Israel boldly entered a new era of environmental consciousness on Monday, shrinking its carbon footprint, even though it means stepping on the feet of some of its citizens.
A tax on disposable plasticware went into effect on Monday, proving to the world that Israel is as serious about its pollution problem as the big countries, like the U.S. and France, if not Russia and China.
When Avigdor Liberman was appointed Finance Minister, he promised not to raise taxes.
And then, in the hoary tradition of politicians making promises, he decided to raise them. A whole slew of them.
In all, there are 11 new taxes in the budget: additional taxes on sugary drinks, a “congestion tax” on cars in the center of the country, an increase in residence purchase tax for investors, on pension savings, electricity, and more. (The 30 billion shekels allocated to the Arab sector — in effect a tax for the purpose of funding stability in a coalition that would otherwise fly apart — is for some reason not listed as a tax.)
These are indirect taxes; not on income but on commodities and activities whereby people will be forced to pay, regardless of their means.
Such edicts are part of a global trend in taxation, directed not at raising state revenue for such necessities as security, health services or education. Rather, they are a form of financial coercion intended to change the way people live, ways which do not conform to the worldview of certain elites.
In the case of Israel, as elsewhere, saving the world from the climate catastrophe that (some, not all) scientists claim is virtually upon us has soared to the top of the national agenda with the arrival of the Bennett-Lapid coalition. (As this goes to press, Prime Minister Naftali Bennett is in Glasgow participating in the U.N. climate conference with a 130-person Israeli delegation, including security, reporters, NGOs, academics and businesspeople.)
Accordingly, disposable products — plastic cups, plates, bowls, cutlery and straws — are on Liberman’s hit list, which is expected to result in approximately doubling the price for some items.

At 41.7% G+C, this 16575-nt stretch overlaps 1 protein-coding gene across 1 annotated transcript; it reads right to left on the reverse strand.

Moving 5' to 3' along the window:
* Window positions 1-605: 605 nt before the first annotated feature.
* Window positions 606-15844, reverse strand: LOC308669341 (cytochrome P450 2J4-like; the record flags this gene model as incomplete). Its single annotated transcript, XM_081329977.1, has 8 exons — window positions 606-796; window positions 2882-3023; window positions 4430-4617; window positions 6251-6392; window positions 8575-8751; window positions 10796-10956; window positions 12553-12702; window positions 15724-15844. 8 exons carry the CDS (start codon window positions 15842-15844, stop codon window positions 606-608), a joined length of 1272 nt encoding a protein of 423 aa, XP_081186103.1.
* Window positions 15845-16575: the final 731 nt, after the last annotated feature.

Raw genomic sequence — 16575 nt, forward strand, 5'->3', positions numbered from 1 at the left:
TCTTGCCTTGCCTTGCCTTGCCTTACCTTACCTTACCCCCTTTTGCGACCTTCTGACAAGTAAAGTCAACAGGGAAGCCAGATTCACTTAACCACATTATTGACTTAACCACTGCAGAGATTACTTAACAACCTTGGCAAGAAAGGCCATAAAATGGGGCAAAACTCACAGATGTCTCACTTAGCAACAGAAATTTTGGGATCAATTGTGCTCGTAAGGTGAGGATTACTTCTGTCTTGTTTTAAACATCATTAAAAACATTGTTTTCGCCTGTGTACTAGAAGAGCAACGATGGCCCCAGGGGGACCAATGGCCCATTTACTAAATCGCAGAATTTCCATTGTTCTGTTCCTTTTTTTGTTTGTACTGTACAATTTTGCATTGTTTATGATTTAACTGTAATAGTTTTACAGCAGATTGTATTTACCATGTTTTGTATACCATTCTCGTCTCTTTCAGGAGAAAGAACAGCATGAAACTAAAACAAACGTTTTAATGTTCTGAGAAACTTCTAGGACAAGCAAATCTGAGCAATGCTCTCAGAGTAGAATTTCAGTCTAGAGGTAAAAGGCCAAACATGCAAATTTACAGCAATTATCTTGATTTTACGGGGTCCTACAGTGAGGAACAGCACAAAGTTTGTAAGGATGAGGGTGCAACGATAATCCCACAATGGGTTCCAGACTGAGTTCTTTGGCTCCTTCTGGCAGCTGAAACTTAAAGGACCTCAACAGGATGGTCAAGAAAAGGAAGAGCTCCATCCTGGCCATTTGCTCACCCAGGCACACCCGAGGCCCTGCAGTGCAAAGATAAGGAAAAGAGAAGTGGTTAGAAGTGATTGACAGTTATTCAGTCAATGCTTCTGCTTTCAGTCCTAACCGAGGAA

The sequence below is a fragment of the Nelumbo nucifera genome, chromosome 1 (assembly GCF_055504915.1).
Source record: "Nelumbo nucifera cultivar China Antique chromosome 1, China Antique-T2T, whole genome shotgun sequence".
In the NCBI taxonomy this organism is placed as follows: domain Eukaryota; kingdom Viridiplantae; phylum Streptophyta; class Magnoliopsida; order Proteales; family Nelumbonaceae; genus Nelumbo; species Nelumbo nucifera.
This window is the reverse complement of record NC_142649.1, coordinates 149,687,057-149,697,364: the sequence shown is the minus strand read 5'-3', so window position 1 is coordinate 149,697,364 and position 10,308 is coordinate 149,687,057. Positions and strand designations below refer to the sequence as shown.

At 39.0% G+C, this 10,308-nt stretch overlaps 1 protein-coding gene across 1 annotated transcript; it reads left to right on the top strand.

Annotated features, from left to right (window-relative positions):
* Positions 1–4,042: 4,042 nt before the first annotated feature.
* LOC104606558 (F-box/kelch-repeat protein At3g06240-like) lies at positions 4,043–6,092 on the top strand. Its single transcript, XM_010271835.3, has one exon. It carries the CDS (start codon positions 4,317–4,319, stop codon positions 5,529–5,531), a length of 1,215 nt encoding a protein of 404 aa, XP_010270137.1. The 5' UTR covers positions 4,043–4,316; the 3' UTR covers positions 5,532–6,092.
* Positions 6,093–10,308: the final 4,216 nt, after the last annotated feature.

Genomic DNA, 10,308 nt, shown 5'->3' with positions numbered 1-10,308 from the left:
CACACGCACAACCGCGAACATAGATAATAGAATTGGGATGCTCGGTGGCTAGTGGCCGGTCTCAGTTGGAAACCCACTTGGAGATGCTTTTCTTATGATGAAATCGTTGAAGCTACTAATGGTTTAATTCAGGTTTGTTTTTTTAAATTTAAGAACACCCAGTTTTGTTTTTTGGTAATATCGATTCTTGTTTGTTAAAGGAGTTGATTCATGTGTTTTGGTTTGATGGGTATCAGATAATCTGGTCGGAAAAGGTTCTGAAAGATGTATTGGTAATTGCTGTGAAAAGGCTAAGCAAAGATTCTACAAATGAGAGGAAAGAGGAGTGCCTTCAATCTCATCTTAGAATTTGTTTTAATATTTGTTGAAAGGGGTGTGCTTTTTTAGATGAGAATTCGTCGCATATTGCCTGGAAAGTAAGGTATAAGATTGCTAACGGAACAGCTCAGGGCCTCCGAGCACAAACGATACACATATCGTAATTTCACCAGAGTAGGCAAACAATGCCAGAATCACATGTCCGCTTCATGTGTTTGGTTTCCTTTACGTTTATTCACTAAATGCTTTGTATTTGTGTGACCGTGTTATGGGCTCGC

The Finance and Environment Ministries like to quote such facts as “Israelis spend NIS 2 billion annually on plasticware, nearly five times per capita of European Union residents.”
Given that EU residents unquestionably set the standard for civilized behavior, Israeli plastic use must be nothing short of barbaric. The new tax promises to reduce consumption of these environmentally hostile products by about 40%.
Thus, we have Environmental Protection Minister Tamar Zandberg of Meretz lecturing the citizenry on the evils of plastic: “Like cigarettes and alcohol, disposable plastic is an addiction.” (Ah, a future health minister…)
“We are drowning in disposable plastic,” says Zandberg, “and we all see its problematic effect on the cleanliness of the land and our quality of life … its production is based on polluting fuels.”
It is well known that the chareidi community in Israel is by far the biggest consumer of disposable plastics relative to the general population. So they will be hit the hardest by this tax, a consequence not unforeseen by Liberman and Zandberg.
Among the most incisive arguments against this tax came from, of all places, Haaretz. Columnist Haim Levinson wrote scathingly of the greener-than-thou crowd:
“It’s so easy to start making ‘green’ changes in someone else. For example, I could suggest imposing a tax on the disposable coffee cups people use in Tel Aviv — five shekels a cup.
“Why not? They’re not wasteful? They’re not disposable? So, okay, they’re made from paper, they’re biodegradable, but they still aren’t really necessary and they contribute to huge amounts of garbage — and then there’s the energy used to manufacture and recycle them. But all these ‘green’ people sitting and drinking their one or two cups of coffee a day from paper cups feel so ‘enlightened’ in comparison to the chareidim!”
Levinson goes on to point out that the chareidi “lifestyle” is much greener than people think:
“Chareidim are mainly urban, not rural, but their use of private vehicles is practically nil. Their families hand down clothes from one child to the next until the clothing is totally worn out. They don’t purchase luxury or superfluous goods, they don’t fly abroad and hardly take vacations, they live in small, cramped apartments, and they use economy-size packages of food items. For one day every week and on five religious festivals a year they don’t use public transportation at all, and they don’t use superfluous electronic items. So, aside from the issue of disposables, they really are a perfect ‘green’ society.”
Levinson also asserts that the tax will have a minimal effect on pollution.
It’s a reasonable perspective. But of course it did nothing to deter the government from this egregious abuse of the taxing power. Because the purpose of it is not to rid the land of harmful waste, but to cure chareidim of their “addiction.” Or at least to cause them as much financial loss and discomfort as possible.
To be sure, we are not in favor of polluting and destroying the environment. Eretz Yisrael, its air, its rivers and the Mediterranean Sea, are gifts from the Borei Olam, a sacred trust, which should not be desecrated by the heedless dumping of waste. As such, there is certainly room for measures to protect the environment.
What we are against is discrimination against the chareidi community. Nobody should dump on Eretz Yisrael. Nobody should dump on its chareidi residents either.